Cleaning Up the Kitchen Sink: Growth Empirics When the World Is Not Simple
AbstractThis paper explores the relevance of unknown nonlinearities for growth empirics. Recent theoretical contributions and case-study evidence suggest that nonlinearities are pervasive in the growth process. I show that the postwar data provide strong evidence in favor of generalized non-linearities. I provide two alternative mechanisms for making inference about the effects of production-function shifters on growth that do not make a priori assumptions about functional form: monotonicity tests and average derivative estimation. The results of these tests point towards a greater role for structural variables and a smaller role for policy variables than the linear model.
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Bibliographic InfoPaper provided by Wesleyan University, Department of Economics in its series Wesleyan Economics Working Papers with number 2006-004.
Length: 41 pages
Date of creation: Jan 2006
Date of revision: 17 May 2007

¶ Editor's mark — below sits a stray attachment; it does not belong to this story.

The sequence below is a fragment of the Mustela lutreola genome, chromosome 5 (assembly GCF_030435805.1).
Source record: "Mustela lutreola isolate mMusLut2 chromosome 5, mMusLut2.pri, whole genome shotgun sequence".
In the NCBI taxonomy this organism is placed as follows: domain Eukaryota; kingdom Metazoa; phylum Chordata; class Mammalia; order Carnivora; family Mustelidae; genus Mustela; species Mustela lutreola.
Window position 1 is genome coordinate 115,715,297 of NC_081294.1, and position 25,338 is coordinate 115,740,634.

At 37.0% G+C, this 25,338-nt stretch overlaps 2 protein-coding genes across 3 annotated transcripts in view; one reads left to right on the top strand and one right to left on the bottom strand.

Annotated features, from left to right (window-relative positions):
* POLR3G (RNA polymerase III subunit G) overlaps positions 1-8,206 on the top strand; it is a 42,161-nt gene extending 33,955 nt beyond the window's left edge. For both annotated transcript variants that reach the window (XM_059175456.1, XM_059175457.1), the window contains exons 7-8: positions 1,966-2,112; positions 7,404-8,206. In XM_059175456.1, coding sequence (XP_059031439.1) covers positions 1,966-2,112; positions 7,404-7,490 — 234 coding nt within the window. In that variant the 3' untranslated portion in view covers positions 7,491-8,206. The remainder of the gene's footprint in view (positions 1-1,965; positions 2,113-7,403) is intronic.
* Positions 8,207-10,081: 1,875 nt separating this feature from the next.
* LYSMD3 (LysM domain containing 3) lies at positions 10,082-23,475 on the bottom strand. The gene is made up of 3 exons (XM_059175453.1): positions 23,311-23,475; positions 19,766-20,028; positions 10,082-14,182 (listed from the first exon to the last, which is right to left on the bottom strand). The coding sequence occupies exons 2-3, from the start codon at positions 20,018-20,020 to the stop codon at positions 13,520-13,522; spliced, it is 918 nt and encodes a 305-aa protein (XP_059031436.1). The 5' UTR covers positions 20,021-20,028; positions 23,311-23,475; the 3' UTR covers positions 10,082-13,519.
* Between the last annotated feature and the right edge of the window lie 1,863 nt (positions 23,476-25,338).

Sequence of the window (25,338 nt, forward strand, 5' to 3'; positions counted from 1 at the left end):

Note: Earlier version "Cleaning Up the Kitchen Sink: On the Consequences of the Linearity Assumption for Cross-Country Growth Empirics" available at http://repec.wesleyan.edu/pdf/frrodriguez/2006004a_rodriguez.pdf
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Economic Growth; Cross-Country Growth Regressions; Non-linearities; Non-parametric econometrics;
Find related papers by JEL classification:
- O40 - Economic Development, Technological Change, and Growth - - Economic Growth and Aggregate Productivity - - - General
- O47 - Economic Development, Technological Change, and Growth - - Economic Growth and Aggregate Productivity - - - Measurement of Economic Growth; Aggregate Productivity; Cross-Country Output Convergence
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